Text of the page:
Dishing up New Mexico by Dave DeWitt. With 145 recipes, you are sure to find something to comfort your soul . . . or maybe just your stomach!  With chapters focusing on chiles, desserts, and farmers’ markets, DeWitt offers a taste of New Mexico for everyone, sometimes with a twist!

Cooking with Cafe Pasqual’s: Recipes from Santa Fe’s Renowned Corner Cafe by Katharine Kagel.  Are you hungry yet?  If not, the delicious recipes and beautiful photos will surely entice you.  “Inspired by the cuisines of Old Mexico, New Mexico, and Asia, chef Katharine Kagel creates her memorable comfort food from the freshest cheeses, chile sauces, chorizos, and more.” 


Image by tunechick83 from Pixabay



Return of the Jedi – Beware the Power of the Dark Side! Angleberger, Tom

A New Hope – The Princess, the Scoundrel, and the Farm Boy Bracken, Alexandra

The Science of Star Wars: the Scientific Facts Behind the Force, Space Travel, and More! Brake, Mark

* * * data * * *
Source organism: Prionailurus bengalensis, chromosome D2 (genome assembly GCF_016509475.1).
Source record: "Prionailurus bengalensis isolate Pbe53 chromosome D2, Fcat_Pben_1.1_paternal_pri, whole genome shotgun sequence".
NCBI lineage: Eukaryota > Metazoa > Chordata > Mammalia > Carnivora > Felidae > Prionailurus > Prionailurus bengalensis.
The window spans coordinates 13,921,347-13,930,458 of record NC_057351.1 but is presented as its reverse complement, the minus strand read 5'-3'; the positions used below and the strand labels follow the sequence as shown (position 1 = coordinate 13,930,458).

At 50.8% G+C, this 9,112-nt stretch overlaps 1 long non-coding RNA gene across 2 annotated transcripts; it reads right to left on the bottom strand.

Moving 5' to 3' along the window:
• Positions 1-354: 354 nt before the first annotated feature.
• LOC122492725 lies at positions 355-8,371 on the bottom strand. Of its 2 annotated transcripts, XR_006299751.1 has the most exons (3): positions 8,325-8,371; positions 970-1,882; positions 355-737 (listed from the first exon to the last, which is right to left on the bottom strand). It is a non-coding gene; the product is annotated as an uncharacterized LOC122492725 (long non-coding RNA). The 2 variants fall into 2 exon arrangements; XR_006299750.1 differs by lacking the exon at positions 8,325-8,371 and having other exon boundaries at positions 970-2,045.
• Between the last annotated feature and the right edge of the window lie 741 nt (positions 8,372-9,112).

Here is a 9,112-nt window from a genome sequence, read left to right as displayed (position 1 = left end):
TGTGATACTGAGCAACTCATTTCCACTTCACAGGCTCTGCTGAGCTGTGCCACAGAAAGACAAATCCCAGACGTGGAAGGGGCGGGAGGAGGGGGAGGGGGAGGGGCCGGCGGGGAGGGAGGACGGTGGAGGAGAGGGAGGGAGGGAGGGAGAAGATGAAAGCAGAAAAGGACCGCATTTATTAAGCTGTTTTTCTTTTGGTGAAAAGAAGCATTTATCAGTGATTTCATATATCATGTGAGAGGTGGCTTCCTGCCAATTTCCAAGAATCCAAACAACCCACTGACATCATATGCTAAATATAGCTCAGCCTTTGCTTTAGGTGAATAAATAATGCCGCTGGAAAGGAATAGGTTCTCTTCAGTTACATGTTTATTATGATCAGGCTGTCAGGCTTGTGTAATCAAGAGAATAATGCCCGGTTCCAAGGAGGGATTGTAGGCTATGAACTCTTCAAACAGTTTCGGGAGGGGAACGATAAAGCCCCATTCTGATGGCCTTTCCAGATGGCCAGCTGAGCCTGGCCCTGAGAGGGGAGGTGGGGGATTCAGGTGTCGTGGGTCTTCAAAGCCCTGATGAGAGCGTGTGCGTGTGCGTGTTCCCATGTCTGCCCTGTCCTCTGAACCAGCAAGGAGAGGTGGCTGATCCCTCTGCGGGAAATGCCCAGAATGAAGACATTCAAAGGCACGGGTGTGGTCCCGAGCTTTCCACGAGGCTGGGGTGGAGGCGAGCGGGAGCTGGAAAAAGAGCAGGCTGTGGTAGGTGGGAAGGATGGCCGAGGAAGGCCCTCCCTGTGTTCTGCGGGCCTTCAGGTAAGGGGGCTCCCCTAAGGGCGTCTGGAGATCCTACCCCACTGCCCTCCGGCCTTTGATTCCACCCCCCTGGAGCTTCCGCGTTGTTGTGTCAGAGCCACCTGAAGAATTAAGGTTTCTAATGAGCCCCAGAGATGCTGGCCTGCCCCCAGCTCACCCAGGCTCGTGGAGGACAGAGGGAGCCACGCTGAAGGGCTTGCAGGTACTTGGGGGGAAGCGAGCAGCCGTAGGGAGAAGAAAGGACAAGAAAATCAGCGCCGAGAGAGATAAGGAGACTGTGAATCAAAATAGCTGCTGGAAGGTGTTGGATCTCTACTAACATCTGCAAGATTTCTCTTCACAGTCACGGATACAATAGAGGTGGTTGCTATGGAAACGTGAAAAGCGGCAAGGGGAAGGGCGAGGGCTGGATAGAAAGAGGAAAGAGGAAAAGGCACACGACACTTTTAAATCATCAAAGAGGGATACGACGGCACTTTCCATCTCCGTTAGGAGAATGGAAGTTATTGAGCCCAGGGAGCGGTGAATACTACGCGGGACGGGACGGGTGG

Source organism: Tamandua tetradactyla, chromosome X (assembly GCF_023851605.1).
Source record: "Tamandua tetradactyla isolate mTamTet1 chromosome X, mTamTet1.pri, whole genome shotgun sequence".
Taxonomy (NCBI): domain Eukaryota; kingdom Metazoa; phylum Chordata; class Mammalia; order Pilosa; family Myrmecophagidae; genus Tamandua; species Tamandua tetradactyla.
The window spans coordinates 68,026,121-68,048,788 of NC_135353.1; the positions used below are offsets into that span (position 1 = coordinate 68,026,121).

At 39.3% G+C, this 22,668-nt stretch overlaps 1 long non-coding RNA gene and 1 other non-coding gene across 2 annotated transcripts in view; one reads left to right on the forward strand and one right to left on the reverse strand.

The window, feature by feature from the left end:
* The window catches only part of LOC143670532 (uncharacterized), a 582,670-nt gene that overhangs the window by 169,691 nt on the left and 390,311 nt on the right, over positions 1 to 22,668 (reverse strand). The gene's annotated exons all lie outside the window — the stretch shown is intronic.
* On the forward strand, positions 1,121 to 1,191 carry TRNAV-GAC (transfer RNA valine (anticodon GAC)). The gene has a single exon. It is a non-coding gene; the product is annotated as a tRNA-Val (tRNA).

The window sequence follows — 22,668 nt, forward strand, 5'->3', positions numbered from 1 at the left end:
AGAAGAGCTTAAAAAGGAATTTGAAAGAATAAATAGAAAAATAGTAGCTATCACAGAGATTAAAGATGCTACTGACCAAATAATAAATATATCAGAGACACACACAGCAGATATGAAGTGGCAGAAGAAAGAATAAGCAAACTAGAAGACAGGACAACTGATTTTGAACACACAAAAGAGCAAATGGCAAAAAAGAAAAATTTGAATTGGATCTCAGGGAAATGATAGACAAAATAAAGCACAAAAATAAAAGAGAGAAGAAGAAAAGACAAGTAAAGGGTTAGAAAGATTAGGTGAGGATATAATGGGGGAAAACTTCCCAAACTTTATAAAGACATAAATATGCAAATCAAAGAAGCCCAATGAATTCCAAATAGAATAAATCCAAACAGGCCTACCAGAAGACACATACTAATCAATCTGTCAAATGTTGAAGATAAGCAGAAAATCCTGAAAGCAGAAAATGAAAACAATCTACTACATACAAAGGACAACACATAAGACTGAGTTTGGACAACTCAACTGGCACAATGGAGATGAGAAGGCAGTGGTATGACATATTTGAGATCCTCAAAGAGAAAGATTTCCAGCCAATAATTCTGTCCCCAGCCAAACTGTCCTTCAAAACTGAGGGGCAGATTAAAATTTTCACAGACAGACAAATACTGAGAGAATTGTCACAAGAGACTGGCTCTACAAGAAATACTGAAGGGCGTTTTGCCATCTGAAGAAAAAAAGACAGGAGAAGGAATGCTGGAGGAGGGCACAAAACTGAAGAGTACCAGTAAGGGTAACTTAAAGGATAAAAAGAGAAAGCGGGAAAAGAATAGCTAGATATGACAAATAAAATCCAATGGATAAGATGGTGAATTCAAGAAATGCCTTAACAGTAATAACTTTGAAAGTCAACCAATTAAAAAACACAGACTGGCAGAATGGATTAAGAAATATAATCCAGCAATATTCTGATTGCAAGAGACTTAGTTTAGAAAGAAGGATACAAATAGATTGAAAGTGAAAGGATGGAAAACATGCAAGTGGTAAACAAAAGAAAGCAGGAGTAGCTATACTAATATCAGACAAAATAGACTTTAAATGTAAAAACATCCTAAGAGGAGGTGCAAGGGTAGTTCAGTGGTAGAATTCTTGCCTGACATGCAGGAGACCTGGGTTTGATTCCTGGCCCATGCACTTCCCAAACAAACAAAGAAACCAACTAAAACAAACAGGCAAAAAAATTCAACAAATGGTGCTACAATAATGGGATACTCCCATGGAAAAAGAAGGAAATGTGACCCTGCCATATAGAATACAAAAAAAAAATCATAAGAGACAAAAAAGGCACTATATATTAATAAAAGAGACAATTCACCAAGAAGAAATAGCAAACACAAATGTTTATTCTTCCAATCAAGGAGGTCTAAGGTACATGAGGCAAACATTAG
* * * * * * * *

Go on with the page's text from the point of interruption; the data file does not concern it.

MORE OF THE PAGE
100 Things Star Wars Fan Should Know and Do Before They Die Casey, Dan

Image by prettysleepy1 from Pixabay

William Shakespeare’s Star Wars Doescher, Ian

The Empire Strikes Back – So You Want to be a Jedi? Gidwitz, Adam

Leia, Princess of Alderaan Gray, Claudia

Star Wars: Ahsoka Johnston, E. K.

Image by Andrew Martin from Pixabay

Star Wars: The Legends of Luke Skywalker Liu, Ken

Star Wars: Myths & Fables Mann, George

Are You Scared, Darth Vader? Rex, Adam

Smuggler’s Run : A Han Solo and Chewbacca Adventure Rucka, Greg

Image by Thor Deichmann from Pixabay

Star Wars: Before the Awakening  Rucka, Greg